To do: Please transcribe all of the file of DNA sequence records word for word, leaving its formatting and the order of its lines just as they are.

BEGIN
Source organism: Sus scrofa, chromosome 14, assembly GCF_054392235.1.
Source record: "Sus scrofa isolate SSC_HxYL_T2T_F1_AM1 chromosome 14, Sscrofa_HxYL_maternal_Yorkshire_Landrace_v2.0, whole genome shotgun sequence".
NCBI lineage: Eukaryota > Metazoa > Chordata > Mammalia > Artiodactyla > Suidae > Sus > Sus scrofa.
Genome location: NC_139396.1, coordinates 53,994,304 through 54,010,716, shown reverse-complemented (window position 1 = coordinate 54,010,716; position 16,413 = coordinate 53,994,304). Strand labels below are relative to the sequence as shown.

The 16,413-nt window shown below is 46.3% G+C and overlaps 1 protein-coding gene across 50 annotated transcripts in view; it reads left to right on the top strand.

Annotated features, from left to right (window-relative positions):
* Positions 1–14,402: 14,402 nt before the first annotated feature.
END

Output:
Source organism: Sus scrofa, chromosome 14, assembly GCF_054392235.1.
Source record: "Sus scrofa isolate SSC_HxYL_T2T_F1_AM1 chromosome 14, Sscrofa_HxYL_maternal_Yorkshire_Landrace_v2.0, whole genome shotgun sequence".
NCBI lineage: Eukaryota > Metazoa > Chordata > Mammalia > Artiodactyla > Suidae > Sus > Sus scrofa.
Genome location: NC_139396.1, coordinates 53,994,304 through 54,010,716, shown reverse-complemented (window position 1 = coordinate 54,010,716; position 16,413 = coordinate 53,994,304). Strand labels below are relative to the sequence as shown.

The 16,413-nt window shown below is 46.3% G+C and overlaps 1 protein-coding gene across 50 annotated transcripts in view; it reads left to right on the top strand.

Annotated features, from left to right (window-relative positions):
* Positions 1–14,402: 14,402 nt before the first annotated feature.